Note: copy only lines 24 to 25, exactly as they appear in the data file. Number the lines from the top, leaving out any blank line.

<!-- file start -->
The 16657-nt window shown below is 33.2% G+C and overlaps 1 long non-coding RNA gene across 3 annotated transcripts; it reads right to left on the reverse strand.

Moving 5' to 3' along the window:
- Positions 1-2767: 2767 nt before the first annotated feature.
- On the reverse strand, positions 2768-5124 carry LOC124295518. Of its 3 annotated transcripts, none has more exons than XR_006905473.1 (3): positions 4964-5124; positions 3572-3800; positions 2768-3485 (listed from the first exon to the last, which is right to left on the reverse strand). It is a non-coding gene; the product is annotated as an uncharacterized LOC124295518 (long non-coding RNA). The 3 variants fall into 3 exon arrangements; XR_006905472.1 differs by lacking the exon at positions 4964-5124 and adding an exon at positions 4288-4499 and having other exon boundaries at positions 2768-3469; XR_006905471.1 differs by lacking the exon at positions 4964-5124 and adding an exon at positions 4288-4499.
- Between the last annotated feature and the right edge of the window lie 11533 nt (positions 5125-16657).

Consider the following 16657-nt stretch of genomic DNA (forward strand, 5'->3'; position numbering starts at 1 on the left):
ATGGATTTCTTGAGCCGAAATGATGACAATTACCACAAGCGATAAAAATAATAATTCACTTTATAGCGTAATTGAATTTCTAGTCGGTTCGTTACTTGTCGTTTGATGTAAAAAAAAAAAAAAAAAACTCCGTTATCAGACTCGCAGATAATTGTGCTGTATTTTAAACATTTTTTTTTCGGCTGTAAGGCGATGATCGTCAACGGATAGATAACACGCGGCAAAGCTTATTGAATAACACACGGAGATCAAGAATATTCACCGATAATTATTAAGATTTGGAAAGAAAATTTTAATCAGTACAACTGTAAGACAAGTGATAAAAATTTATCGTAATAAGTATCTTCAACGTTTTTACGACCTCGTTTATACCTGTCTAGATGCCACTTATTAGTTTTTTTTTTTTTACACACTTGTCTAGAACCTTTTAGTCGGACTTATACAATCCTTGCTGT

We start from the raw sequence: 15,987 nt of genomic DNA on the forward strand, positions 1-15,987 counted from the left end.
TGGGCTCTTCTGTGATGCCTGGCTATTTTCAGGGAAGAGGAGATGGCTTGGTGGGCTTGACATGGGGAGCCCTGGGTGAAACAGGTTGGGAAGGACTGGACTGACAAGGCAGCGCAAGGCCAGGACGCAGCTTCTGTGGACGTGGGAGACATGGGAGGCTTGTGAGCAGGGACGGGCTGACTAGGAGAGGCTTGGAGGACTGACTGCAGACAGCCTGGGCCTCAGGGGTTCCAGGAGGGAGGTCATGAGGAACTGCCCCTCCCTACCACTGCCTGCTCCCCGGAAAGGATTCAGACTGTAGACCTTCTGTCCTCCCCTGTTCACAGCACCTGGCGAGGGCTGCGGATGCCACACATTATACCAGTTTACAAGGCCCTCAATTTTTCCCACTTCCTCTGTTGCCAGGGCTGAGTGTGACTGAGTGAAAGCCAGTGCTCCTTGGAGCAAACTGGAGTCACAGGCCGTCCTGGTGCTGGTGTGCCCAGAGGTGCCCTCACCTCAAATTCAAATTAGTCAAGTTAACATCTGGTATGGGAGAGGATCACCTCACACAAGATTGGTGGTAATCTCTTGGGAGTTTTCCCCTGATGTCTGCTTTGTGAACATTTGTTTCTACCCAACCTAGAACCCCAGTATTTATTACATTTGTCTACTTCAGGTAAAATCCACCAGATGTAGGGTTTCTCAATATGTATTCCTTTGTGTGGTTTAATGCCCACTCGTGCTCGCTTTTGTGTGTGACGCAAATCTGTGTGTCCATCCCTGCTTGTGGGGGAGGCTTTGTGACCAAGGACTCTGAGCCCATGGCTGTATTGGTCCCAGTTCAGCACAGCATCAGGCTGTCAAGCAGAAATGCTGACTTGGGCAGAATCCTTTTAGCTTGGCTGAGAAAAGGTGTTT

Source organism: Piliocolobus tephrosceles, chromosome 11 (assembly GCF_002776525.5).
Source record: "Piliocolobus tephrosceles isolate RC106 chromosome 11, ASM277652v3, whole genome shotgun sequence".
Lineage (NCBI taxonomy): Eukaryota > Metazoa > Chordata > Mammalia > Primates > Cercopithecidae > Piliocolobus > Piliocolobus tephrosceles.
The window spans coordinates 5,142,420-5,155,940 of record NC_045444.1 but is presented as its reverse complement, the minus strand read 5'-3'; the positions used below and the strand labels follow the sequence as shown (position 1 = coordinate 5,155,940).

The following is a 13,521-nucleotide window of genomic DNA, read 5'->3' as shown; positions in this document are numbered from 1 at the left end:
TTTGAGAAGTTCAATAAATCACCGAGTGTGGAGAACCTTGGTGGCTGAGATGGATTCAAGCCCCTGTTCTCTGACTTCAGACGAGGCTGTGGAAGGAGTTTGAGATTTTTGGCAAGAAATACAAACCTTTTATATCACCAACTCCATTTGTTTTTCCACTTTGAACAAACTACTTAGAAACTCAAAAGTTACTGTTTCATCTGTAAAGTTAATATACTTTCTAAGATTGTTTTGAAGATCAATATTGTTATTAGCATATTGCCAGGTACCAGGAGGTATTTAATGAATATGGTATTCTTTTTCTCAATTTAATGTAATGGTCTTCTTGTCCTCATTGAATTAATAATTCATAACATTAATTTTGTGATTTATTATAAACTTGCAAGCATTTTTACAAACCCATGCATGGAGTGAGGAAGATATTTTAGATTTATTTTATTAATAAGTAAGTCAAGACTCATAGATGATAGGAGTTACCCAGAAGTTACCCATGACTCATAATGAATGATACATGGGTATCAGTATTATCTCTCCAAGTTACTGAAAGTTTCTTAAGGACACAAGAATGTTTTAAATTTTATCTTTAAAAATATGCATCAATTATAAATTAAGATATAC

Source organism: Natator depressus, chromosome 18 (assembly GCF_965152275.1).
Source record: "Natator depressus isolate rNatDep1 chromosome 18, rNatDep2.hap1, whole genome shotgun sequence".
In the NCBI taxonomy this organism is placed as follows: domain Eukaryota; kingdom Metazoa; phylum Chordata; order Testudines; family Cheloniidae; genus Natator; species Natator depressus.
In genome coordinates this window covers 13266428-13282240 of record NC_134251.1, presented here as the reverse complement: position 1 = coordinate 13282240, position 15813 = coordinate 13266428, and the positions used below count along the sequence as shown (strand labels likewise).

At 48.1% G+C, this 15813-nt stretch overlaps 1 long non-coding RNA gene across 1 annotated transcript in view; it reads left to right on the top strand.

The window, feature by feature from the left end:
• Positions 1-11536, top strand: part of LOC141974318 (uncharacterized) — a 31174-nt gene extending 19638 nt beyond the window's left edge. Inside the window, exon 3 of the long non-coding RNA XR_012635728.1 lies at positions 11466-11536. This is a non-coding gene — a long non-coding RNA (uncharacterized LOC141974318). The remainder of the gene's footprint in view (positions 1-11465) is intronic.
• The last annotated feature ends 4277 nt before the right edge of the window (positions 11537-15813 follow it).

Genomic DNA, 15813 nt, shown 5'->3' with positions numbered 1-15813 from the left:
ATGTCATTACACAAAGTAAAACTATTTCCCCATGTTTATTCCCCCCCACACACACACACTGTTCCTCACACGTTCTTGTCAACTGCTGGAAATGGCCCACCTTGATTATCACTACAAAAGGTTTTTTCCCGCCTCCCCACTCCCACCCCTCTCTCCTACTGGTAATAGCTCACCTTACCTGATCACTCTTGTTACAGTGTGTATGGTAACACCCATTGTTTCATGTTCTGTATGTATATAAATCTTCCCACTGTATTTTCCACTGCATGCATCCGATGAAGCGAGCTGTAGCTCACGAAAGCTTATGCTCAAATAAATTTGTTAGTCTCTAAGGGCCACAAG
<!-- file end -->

Genomic DNA, 15813 nt, shown 5'->3' with positions numbered 1-15813 from the left:
ATGTCATTACACAAAGTAAAACTATTTCCCCATGTTTATTCCCCCCCACACACACACACTGTTCCTCACACGTTCTTGTCAACTGCTGGAAATGGCCCACCTTGATTATCACTACAAAAGGTTTTTTCCCGCCTCCCCACTCCCACCCCTCTCTCCTACTGGTAATAGCTCACCTTACCTGATCACTCTTGTTACAGTGTGTATGGTAACACCCATTGTTTCATGTTCTGTATGTATATAAATCTTCCCACTGTATTTTCCACTGCATGCATCCGATGAAGCGAGCTGTAGCTCACGAAAGCTTATGCTCAAATAAATTTGTTAGTCTCTAAGGGCCACAAG